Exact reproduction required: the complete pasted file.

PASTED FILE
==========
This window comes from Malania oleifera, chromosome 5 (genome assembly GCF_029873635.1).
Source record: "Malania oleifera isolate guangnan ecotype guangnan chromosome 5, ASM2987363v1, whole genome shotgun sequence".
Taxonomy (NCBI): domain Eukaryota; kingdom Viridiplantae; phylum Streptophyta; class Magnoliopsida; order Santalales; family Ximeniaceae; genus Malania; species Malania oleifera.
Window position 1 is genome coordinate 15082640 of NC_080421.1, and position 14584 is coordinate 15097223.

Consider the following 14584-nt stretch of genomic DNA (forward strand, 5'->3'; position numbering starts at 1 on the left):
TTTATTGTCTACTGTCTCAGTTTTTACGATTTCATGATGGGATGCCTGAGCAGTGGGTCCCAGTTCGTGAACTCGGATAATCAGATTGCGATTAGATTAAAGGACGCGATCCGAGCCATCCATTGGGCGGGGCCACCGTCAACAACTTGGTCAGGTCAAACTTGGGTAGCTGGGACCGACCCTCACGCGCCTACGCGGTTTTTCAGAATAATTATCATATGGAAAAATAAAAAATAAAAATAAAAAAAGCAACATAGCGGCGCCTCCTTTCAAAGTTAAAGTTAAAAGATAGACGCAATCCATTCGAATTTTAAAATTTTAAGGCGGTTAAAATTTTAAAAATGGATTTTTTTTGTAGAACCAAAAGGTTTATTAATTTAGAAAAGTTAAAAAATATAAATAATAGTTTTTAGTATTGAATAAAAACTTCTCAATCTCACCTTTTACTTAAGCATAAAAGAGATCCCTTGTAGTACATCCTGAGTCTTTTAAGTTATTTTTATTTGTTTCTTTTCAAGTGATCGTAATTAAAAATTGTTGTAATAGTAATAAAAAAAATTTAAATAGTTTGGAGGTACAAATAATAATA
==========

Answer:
This window comes from Malania oleifera, chromosome 5 (genome assembly GCF_029873635.1).
Source record: "Malania oleifera isolate guangnan ecotype guangnan chromosome 5, ASM2987363v1, whole genome shotgun sequence".
Taxonomy (NCBI): domain Eukaryota; kingdom Viridiplantae; phylum Streptophyta; class Magnoliopsida; order Santalales; family Ximeniaceae; genus Malania; species Malania oleifera.
Window position 1 is genome coordinate 15082640 of NC_080421.1, and position 14584 is coordinate 15097223.

Consider the following 14584-nt stretch of genomic DNA (forward strand, 5'->3'; position numbering starts at 1 on the left):
TTTATTGTCTACTGTCTCAGTTTTTACGATTTCATGATGGGATGCCTGAGCAGTGGGTCCCAGTTCGTGAACTCGGATAATCAGATTGCGATTAGATTAAAGGACGCGATCCGAGCCATCCATTGGGCGGGGCCACCGTCAACAACTTGGTCAGGTCAAACTTGGGTAGCTGGGACCGACCCTCACGCGCCTACGCGGTTTTTCAGAATAATTATCATATGGAAAAATAAAAAATAAAAATAAAAAAAGCAACATAGCGGCGCCTCCTTTCAAAGTTAAAGTTAAAAGATAGACGCAATCCATTCGAATTTTAAAATTTTAAGGCGGTTAAAATTTTAAAAATGGATTTTTTTTGTAGAACCAAAAGGTTTATTAATTTAGAAAAGTTAAAAAATATAAATAATAGTTTTTAGTATTGAATAAAAACTTCTCAATCTCACCTTTTACTTAAGCATAAAAGAGATCCCTTGTAGTACATCCTGAGTCTTTTAAGTTATTTTTATTTGTTTCTTTTCAAGTGATCGTAATTAAAAATTGTTGTAATAGTAATAAAAAAAATTTAAATAGTTTGGAGGTACAAATAATAATA